AN ANTHOLOGY OF THOUGHT & EMOTION... Un'antologia di pensieri & emozioni

Wednesday, 10 May 2017


One of the most fundamental articles of the Jewish faith is the belief in the divine revelation of the Torah (Torah min ha-Shamayim). In this essay the author examines some of the implications of this doctrine especially with respect to the relationship between the Written and the Oral Torah.

By Louis Isaac Rabinowitz (Tradition)

Although Rashi wrote an Introduction to his commentary on Canticles, he apparently did not feel the need to do so with his Pentateuch commentary, but plunges immediately in medias res. Except for Saadya Gaon who prefaces his epoch-making Emunot ve-Deot with an introduction, the custom of writing introductions had not yet been adopted by rabbinical writers in Rashi's time and place, although it became common shortly afterwards. The importance later placed upon these introductions is sufficiently indicated by the well-known proverb, "A book without an introduction is like a body without a soul" The purpose of the introduction is to explain the scope, the method and the intention of the book, the principles underlying it, and the reasons which prompted the author to publish it. 

I am, nevertheless, convinced that the classical commentary of Rashi does in fact contain a kind of introduction, but instead of separating the "soul" from the body he incorporates it in a very literal sense into the body of his work. In other words, the opening statement of his commentary, brief though it is, represents just that introduction, fulfilling the purposes of an introduction adumbrated above. As such, it merits deeper study and closer attention than has been given to it. That it partakes of the Torah min ha-Shamayim nature of an introduction is evident from one salient fact. It is, as far as I am aware, the only comment in his whole work which departs from his otherwise rigid method of explaining the verse which is the subject of the comment. This passage, however, does not aim at explaining Gen. 1:1. It explains Rashi's view of the meaning and purpose of the Torah as a whole to the Jew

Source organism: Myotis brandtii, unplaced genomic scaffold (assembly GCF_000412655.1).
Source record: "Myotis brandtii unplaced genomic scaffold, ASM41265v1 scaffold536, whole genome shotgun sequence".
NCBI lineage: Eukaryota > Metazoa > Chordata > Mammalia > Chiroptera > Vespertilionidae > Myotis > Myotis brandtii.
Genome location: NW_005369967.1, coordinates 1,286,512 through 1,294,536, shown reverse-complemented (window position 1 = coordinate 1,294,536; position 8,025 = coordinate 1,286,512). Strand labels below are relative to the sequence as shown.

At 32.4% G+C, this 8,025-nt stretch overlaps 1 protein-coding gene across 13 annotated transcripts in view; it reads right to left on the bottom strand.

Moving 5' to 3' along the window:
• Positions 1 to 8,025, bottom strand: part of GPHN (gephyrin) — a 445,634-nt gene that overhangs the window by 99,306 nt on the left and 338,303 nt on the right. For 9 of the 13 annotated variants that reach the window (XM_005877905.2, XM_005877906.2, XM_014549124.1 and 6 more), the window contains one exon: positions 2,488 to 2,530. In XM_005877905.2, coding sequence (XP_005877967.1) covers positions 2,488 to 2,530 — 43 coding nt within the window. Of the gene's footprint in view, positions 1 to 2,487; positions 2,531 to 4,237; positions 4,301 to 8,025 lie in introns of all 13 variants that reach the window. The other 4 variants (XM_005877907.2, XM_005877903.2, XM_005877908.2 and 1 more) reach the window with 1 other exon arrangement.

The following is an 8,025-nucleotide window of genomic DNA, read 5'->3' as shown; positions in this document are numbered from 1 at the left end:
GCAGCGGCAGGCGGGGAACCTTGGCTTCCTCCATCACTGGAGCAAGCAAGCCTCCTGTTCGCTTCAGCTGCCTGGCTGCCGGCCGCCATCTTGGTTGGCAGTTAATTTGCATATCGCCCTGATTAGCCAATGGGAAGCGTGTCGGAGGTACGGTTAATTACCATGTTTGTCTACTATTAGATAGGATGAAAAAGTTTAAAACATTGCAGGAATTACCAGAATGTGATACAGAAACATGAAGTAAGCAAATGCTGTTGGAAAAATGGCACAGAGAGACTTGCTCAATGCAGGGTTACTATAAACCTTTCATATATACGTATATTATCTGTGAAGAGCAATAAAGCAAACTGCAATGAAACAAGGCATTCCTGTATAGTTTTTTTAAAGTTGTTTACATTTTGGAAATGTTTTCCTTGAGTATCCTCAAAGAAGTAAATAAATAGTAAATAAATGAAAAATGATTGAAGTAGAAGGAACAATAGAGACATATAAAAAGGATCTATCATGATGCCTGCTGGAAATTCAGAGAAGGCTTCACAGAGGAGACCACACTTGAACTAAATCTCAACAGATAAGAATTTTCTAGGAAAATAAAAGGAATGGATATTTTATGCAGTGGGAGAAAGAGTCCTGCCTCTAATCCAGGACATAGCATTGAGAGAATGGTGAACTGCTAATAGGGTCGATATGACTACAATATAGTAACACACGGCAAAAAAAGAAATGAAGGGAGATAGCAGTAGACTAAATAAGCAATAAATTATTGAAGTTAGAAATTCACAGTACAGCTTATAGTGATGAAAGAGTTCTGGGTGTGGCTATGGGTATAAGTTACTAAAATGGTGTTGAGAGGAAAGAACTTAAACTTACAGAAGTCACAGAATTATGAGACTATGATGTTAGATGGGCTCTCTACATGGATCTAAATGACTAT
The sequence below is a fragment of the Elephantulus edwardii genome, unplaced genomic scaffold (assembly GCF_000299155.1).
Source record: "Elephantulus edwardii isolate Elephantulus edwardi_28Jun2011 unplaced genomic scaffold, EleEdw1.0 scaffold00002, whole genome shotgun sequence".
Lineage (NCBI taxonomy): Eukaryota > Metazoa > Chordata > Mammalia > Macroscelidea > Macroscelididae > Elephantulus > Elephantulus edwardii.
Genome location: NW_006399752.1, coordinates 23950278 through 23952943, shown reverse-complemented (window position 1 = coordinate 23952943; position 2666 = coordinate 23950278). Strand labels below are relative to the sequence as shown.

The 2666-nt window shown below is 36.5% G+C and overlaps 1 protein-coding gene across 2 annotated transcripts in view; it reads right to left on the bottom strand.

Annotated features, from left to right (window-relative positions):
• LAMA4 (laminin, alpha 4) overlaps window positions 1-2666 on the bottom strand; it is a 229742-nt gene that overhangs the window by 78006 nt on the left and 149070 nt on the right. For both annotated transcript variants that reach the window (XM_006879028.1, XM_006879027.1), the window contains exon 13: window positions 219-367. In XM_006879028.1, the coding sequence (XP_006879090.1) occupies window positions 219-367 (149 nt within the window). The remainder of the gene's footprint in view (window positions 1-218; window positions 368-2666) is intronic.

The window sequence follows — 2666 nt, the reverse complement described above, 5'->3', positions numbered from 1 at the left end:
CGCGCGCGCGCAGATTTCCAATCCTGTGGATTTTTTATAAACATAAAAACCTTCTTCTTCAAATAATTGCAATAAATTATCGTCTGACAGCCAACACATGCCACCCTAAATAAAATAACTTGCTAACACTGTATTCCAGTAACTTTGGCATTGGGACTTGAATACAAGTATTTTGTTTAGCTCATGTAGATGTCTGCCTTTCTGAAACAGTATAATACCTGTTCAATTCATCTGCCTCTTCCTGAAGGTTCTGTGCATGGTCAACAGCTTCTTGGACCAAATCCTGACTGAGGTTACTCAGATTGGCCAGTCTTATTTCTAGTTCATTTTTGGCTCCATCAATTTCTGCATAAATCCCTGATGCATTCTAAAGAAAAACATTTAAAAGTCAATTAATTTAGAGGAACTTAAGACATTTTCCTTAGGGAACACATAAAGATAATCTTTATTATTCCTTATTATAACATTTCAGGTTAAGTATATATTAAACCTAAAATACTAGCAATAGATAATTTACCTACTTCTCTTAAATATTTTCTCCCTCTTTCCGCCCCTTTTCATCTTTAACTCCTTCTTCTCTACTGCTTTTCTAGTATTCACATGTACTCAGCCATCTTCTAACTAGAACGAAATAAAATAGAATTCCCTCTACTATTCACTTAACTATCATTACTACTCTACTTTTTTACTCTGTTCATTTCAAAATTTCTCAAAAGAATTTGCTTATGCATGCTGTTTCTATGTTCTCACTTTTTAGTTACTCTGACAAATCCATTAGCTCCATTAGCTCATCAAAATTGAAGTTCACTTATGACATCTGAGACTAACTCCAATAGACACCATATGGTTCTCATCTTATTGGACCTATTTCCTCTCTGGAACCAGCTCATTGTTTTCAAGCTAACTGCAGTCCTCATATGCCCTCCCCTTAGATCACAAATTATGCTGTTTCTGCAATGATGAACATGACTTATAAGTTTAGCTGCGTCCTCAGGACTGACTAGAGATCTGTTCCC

What is it that he says in these few but pregnant words of introduction? "The Torah should have commenced with Exodus 12: 2, 'This month shall be for you the beginning of months,' since it constitutes the first Mitzvah which the children of Israel (as a whole) were enjoined to observe." Rashi thus apparently denies any real value to the whole of Genesis and the first eleven chapters of Exodus, which include the story of Creation and the Flood, the epics of the Patriarchs, the origin of the twelve tribes, the descent to Egypt and the cruel bondage, the birth and development of Moses and the struggle for freedom until it is practically gained. 

Obviously, however, that is not the intention of Rashi. His purpose in making this observation is a profound and fundamental one. It is to emphasize the salient fact of the sole meaning of the Torah to the observant Jew. It is not a literary document; it is not a historical record; it is not a source book of archaeology. All those and other innumerable aspects of the Bible have their value and place. To the observant Jew, however, they are insignificant compared with its main purpose: "to give the commandments which the children of Israel are enjoined to observe." It is not sufficient even to say that the Torah is the revealed word of God. That constitutes merely the Nishma (we shall hear) and the Nishma is meaningless unless it is joined to the Na'aseh (we shall do). The Torah is revealed to the Jew for the purpose of indicating to him "the way that he should go and the things which he should do."